Japan's Stock Market Oddities Explained

Back to Contents of Issue: August 2000

Following is an interview with Mike Yoshii (myoshii@gol.com) and Kouji Ishikawa (kishikawa@whitecase.com), attorneys at the firm White & Case (Tokyo)/Kandabashi Law Offices. This interview appeared in the May 2000 issue of Japan Internet Report (www.jir.net), a monthly newsletter published by TKAI, Inc. (www.tkai.com).

Q: Why do new Japanese companies issue so few shares?
A: This is the key question, and will take some explaining. To begin with, we should expand on the problems resulting from too few shares.

First, the high per-share price means that only large institutional investors can afford the company's shares. Individuals have no opportunity to become shareholders. Most founders of venture companies are more democratic and would prefer a wider share ownership.

Second, without enough shares, liquidity is a serious problem. Without liquidity, the share price is too volatile and unreliable. The US Nasdaq requires a minimum public share float of 1,100,000 shares; currently Mothers only requires a 1,000 share float and Nasdaq Japan has announced it will require only 1,100 shares. Spread over the minimum 300 shareholders, this is only three to four shares per shareholder. Many shareholders probably own only one share, and won't sell it.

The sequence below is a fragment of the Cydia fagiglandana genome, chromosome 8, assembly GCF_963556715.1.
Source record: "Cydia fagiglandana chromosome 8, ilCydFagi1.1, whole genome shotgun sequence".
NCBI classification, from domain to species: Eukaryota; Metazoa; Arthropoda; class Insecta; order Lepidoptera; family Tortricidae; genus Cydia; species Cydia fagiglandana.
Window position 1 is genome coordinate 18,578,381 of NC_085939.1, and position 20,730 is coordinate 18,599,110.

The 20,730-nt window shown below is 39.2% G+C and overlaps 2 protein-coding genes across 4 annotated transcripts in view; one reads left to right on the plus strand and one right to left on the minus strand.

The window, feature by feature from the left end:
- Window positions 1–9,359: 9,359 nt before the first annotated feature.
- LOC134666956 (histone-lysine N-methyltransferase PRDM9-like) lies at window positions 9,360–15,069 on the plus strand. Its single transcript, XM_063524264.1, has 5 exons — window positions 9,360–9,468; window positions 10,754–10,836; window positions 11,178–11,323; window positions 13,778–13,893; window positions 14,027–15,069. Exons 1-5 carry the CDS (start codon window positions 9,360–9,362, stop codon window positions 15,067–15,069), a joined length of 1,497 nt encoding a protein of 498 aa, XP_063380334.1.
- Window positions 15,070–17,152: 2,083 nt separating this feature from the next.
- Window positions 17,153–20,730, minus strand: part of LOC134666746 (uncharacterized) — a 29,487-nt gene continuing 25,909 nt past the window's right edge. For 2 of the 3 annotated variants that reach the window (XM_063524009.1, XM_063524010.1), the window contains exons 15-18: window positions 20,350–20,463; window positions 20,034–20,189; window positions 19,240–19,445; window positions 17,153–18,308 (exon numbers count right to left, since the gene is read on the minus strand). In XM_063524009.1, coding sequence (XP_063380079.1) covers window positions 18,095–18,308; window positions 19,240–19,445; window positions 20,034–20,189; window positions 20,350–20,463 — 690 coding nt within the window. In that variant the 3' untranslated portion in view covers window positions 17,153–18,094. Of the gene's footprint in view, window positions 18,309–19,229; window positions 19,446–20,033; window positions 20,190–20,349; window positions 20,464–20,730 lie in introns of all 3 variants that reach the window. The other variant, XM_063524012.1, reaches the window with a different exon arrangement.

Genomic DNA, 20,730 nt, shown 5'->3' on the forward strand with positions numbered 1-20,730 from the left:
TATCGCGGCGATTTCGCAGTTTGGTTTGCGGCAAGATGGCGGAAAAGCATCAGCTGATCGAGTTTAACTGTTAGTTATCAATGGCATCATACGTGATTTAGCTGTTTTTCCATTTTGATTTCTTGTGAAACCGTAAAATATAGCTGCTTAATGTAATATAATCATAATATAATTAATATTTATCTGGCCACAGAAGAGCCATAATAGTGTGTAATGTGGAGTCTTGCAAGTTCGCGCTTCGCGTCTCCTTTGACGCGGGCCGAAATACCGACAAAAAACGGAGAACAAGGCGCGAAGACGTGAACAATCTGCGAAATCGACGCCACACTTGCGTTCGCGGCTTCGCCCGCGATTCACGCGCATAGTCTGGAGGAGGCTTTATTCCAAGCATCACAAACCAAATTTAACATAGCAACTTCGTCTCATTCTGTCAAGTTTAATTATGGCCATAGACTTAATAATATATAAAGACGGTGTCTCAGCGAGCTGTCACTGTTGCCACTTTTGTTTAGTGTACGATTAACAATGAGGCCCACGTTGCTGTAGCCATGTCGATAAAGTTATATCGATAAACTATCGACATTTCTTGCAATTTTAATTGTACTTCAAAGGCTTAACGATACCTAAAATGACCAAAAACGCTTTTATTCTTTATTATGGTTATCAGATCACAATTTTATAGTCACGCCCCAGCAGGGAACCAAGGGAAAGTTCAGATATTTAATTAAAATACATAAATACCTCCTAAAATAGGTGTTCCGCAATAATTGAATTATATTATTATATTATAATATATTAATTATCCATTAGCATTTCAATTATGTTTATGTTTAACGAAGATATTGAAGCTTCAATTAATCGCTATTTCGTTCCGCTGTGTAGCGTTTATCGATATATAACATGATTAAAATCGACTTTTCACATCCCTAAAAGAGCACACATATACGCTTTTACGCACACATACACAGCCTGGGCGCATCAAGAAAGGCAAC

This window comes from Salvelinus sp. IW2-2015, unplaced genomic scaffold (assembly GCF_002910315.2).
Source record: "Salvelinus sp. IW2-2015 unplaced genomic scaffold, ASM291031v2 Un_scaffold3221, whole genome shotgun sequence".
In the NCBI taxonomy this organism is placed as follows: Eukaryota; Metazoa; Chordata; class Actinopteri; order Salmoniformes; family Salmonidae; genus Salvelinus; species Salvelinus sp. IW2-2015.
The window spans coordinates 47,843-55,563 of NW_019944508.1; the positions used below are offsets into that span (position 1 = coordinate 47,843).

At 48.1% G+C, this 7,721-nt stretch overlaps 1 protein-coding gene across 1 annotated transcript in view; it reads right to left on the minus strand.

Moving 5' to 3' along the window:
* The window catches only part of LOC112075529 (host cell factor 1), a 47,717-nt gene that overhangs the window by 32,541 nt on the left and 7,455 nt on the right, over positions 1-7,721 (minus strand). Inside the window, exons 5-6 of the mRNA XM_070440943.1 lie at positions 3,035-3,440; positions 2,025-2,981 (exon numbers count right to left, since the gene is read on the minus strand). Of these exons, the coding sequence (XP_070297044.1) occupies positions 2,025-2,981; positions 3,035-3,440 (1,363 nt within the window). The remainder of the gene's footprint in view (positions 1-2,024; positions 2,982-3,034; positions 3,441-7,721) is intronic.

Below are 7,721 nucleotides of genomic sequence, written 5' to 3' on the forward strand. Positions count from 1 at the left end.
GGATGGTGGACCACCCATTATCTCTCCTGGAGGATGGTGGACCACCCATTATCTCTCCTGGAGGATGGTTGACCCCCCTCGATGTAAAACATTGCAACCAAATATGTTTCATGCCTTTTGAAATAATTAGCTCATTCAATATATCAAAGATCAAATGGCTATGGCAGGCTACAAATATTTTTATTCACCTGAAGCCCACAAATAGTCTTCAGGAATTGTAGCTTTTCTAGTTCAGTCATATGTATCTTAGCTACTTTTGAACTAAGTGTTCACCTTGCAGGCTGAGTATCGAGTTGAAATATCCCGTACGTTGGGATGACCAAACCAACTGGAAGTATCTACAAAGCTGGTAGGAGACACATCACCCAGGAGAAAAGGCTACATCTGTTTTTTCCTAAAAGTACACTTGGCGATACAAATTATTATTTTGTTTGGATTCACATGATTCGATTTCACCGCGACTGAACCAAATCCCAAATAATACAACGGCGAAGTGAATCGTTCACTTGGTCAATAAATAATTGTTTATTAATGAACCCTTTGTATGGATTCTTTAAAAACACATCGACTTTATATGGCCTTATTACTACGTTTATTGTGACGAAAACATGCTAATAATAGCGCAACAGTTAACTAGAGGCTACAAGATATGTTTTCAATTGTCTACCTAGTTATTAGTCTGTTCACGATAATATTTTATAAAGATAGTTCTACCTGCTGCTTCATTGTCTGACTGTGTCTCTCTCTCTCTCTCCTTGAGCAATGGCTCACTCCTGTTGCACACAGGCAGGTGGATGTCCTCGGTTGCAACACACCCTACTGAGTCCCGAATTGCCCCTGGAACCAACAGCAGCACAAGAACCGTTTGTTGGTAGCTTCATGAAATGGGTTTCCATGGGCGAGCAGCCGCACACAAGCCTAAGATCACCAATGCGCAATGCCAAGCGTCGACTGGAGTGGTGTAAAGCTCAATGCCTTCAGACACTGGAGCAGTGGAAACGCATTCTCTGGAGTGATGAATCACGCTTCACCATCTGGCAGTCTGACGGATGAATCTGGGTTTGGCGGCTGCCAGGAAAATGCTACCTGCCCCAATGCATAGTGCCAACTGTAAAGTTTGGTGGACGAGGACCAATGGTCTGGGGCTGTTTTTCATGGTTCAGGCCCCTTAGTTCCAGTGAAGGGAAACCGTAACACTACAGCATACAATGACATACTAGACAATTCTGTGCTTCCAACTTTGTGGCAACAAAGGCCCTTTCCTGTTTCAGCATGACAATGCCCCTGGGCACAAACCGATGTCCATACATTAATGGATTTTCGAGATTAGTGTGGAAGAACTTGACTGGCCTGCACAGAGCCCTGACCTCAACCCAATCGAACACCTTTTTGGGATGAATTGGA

Third, high-tech companies often merge and make alliances to grow. The main currency for this is not money, it is the company's shares. Not having enough shares is an impediment to M&A.

Fourth, enough stock options cannot be issued. When a company has only 3,000 shares, as is true for some companies listed on Mothers, its stock option pool (which is limited to 10 percent of issued shares unless special permission from MITI is obtained to increase the number) is only 300 shares. This makes it very difficult to issue reasonable numbers of options to anyone other than senior executives. If the company uses a standard four-year vesting schedule, the minimum options grant is four shares (one per year). But if the company's share price is $150,000 per share, the $600,000 value and exercise price of the options granted is too much for any employee except senior executives. And four options are not very attractive to the employee. As stock options become a key factor in recruiting and retaining key employees (which our clients believe will happen in Japan, just as in the US), companies that can issue options will attract and keep the better employees.